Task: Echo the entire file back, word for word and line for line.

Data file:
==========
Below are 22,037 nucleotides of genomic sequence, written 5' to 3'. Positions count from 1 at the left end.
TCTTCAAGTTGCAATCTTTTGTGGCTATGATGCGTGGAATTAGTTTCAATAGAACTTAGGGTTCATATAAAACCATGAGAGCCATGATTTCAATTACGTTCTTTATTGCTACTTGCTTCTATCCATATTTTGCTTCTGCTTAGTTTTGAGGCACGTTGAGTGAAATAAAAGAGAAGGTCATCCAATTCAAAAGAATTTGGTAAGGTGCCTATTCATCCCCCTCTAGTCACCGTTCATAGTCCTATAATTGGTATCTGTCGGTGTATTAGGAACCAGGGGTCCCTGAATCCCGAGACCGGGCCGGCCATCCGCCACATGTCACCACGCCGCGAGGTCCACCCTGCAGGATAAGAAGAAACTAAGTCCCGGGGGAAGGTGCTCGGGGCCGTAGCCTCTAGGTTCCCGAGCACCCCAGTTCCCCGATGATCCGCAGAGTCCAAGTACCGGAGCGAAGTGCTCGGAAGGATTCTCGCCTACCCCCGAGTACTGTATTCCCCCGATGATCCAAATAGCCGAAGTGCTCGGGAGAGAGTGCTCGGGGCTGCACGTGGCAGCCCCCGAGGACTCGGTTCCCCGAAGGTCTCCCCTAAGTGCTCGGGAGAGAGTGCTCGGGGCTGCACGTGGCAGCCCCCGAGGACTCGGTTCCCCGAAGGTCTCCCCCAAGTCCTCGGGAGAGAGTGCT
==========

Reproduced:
Below are 22,037 nucleotides of genomic sequence, written 5' to 3'. Positions count from 1 at the left end.
TCTTCAAGTTGCAATCTTTTGTGGCTATGATGCGTGGAATTAGTTTCAATAGAACTTAGGGTTCATATAAAACCATGAGAGCCATGATTTCAATTACGTTCTTTATTGCTACTTGCTTCTATCCATATTTTGCTTCTGCTTAGTTTTGAGGCACGTTGAGTGAAATAAAAGAGAAGGTCATCCAATTCAAAAGAATTTGGTAAGGTGCCTATTCATCCCCCTCTAGTCACCGTTCATAGTCCTATAATTGGTATCTGTCGGTGTATTAGGAACCAGGGGTCCCTGAATCCCGAGACCGGGCCGGCCATCCGCCACATGTCACCACGCCGCGAGGTCCACCCTGCAGGATAAGAAGAAACTAAGTCCCGGGGGAAGGTGCTCGGGGCCGTAGCCTCTAGGTTCCCGAGCACCCCAGTTCCCCGATGATCCGCAGAGTCCAAGTACCGGAGCGAAGTGCTCGGAAGGATTCTCGCCTACCCCCGAGTACTGTATTCCCCCGATGATCCAAATAGCCGAAGTGCTCGGGAGAGAGTGCTCGGGGCTGCACGTGGCAGCCCCCGAGGACTCGGTTCCCCGAAGGTCTCCCCTAAGTGCTCGGGAGAGAGTGCTCGGGGCTGCACGTGGCAGCCCCCGAGGACTCGGTTCCCCGAAGGTCTCCCCCAAGTCCTCGGGAGAGAGTGCT